They came up with credible solutions, none of which were wrong particularly, and were a reflection on modern programming/system analysis thought trends...
"Well, we'll use a few computers... One for an SQL database, one for tracking the telescope, and one for viewing data."
"Ok, great. But that's an awful lot of processing power. How will they communicate with each other?"
"Using XML over a LAN."
"Yes that will work. But if you use XML, you will need an XML parser, and code to package your data into XML packets - some sort of object model..."
"Yes, we will abstract each item of data into objects, these can remoted over the LAN using SOAP."
"Ok, its sounding pretty cool. XML is really only useful though when you need to share your data with third parties, where it needs to travel through firewalls, and be parsable by another machine that may not necessarily be running the same platform as you. We're talking about a system that is self contained, connected via a switch. Couldn't we just use sockets and our own protocol? Wouldn't that be much more efficient?"
"Well yeah, but, that would be difficult..."
Then I leave them goggle eyed when I say, "actually guys, I'm pulling your chain. This problem has already been solved. In 1971. By Chuck Moore. He did the whole thing on one PDP-11 with a single disk drive and 32K of RAM."
Sometimes, I really do think we've gone backwards.
Mines the one with the "Threaded Interpretive Languages" (1981) book in it. Sometimes we should go back and read the old stuff, lest it not be forgotten. It might teach us something.
Back to the mid-80s
So, let's get this straight - Patterson, who kick-started RISC architectures in the early 80s is talking up new paradigms of parallel processing, a hot topic from the mid-80s.
Thing is, we solved it in the mid-80s, with the INMOS Transputer. INMOS was therefore sold off by the Tories as soon as possible. The Transputer was pure genius since it was able to easily map programs that ran internally on a simulated multi-processor to an actual multi-processor environment: so the language encouraged parallel programming and it scaled from 1 to 1000s of devices.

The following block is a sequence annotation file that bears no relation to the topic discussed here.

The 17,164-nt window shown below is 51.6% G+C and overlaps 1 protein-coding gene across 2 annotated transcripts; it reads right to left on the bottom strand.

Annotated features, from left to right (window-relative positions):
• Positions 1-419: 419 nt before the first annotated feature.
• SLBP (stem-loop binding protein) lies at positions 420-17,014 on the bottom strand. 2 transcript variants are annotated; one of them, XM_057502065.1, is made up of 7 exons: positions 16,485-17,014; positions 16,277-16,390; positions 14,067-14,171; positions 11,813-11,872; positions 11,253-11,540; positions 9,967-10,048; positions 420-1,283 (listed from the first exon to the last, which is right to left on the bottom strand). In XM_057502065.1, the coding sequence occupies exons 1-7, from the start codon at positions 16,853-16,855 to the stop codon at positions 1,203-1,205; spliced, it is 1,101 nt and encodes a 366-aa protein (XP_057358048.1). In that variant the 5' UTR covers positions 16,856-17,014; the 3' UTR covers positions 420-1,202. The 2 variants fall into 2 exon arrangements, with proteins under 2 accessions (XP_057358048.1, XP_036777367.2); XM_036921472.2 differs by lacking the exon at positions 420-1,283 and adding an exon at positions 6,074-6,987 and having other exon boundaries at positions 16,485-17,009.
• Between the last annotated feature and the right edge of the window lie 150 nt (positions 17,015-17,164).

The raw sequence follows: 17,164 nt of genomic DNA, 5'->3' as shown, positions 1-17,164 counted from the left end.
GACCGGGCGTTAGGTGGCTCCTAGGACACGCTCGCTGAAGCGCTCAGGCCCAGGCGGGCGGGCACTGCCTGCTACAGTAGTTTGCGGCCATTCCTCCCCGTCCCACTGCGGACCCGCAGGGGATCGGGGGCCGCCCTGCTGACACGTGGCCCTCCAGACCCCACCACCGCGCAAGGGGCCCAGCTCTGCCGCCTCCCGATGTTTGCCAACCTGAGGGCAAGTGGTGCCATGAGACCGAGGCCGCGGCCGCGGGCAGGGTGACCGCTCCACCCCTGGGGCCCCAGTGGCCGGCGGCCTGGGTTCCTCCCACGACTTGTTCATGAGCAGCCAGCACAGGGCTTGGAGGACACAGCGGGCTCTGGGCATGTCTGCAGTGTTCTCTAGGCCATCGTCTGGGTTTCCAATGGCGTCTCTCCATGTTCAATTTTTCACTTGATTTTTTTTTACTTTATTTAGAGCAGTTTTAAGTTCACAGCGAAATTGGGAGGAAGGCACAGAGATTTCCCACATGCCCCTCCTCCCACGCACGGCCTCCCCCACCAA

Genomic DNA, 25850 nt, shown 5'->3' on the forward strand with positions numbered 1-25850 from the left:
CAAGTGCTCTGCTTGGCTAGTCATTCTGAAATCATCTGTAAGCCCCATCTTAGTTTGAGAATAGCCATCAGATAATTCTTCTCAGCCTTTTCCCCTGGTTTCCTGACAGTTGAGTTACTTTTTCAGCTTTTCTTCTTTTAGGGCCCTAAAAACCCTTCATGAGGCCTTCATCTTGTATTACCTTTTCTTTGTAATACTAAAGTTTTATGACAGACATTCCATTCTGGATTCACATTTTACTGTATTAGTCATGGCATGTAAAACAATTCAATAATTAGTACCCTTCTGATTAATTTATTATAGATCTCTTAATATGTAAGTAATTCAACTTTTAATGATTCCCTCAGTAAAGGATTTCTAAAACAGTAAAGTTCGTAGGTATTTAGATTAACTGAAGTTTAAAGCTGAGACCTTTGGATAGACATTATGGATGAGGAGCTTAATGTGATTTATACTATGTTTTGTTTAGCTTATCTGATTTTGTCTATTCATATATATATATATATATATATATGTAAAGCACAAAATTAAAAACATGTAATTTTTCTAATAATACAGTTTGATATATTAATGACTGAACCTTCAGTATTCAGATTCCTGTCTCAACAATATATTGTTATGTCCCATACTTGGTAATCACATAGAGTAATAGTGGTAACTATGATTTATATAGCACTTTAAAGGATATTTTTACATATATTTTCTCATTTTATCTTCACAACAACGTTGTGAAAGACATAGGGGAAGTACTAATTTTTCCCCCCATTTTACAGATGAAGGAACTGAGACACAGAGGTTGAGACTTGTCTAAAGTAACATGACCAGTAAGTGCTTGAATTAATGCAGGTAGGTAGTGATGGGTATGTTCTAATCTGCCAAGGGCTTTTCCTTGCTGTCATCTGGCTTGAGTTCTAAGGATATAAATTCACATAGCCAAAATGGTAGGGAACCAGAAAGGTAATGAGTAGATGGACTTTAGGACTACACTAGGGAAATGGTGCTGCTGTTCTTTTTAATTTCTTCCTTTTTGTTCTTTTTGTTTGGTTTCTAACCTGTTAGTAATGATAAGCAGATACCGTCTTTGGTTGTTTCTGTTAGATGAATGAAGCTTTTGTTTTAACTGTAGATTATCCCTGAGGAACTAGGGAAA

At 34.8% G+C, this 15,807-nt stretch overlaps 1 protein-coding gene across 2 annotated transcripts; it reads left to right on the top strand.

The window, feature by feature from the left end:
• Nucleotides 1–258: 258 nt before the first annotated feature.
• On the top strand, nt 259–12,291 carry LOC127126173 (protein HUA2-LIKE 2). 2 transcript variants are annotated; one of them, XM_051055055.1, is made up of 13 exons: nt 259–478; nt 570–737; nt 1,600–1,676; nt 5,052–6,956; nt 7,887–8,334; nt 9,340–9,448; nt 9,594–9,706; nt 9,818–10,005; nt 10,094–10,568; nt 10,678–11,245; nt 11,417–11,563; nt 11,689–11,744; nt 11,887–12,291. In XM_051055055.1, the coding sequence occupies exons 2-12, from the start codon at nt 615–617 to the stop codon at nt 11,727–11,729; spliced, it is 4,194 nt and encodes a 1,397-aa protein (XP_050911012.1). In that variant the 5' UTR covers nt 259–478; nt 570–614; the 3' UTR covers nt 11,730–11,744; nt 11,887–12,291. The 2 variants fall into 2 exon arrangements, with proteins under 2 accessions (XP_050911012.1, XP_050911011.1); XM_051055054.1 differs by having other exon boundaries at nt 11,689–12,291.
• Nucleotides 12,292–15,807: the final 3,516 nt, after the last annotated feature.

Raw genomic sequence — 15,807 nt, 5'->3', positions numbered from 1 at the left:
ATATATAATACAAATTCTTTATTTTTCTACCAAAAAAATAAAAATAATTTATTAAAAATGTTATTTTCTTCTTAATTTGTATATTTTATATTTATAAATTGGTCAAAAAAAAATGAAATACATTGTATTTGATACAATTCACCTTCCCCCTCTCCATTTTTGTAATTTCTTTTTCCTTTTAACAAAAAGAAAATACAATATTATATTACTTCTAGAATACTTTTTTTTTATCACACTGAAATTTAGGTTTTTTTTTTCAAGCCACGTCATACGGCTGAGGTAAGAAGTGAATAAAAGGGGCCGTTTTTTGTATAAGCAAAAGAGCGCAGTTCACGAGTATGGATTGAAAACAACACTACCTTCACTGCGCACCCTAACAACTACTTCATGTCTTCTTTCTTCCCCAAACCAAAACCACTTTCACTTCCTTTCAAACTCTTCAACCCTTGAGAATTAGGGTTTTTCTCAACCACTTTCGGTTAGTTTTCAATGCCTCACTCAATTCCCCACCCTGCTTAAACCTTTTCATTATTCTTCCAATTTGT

Let's do a bit of Math. The early Transputers ran at 20MHz (giving 20 simple MIPS of performance) and probably had about 100K transistors in them each with at least 4K of on-chip RAM (+off chip too). In 1989 I ran my dissertation project on a 9-transputer rack giving me: 20*9=180MIPS of performance.
Let's scale that by 2 decades. Instead of 20MHz we have 3GHz ( x 150) and instead of 100K transistors we have 2 billion transistors (x200). That's equivalent to 20*150*200 = an astonishing 600,000 MIPS of performance / Transputer (with an internal memory equivalent to 800K). My equivalent transputer rack would have 4.9TIPS of power!
Instead we decided to base the future of computing on the (literally) back-of-an-envelope design which has set us back 20 years. I'll grab my coat.
-cheers from julz @P
Niagara nonsense @Matt Bryant
I've only just read this falsehood from Matt Bryant:
"This failure to ramp up the infrastructure is perfectly demonstarted by Sun's Niagara chips, where they have effectively given up on the idea of keeping a core spinning and instead settled for having lot of cores idle and waiting whilst a few work"
This is precisely the opposite of the truth; the Niagara chips use many thread contexts to keep the cores busy while some threads are waiting for memory. For applications like webservers, the impact is dramatic, e.g., Zeus:
To do this, they have more memory bandwidth (including a crossbar on chip) than typical CPUs because they effectively transform a latency problem (individual threads waiting for memory access) into one of bandwidth (lots of threads accessing memory while some are executing).
The result is that individual thread performance isn't great, but for workloads comprising many threads or processes the throughput is much greater than anything else around right now, simply because so little hardware is idle.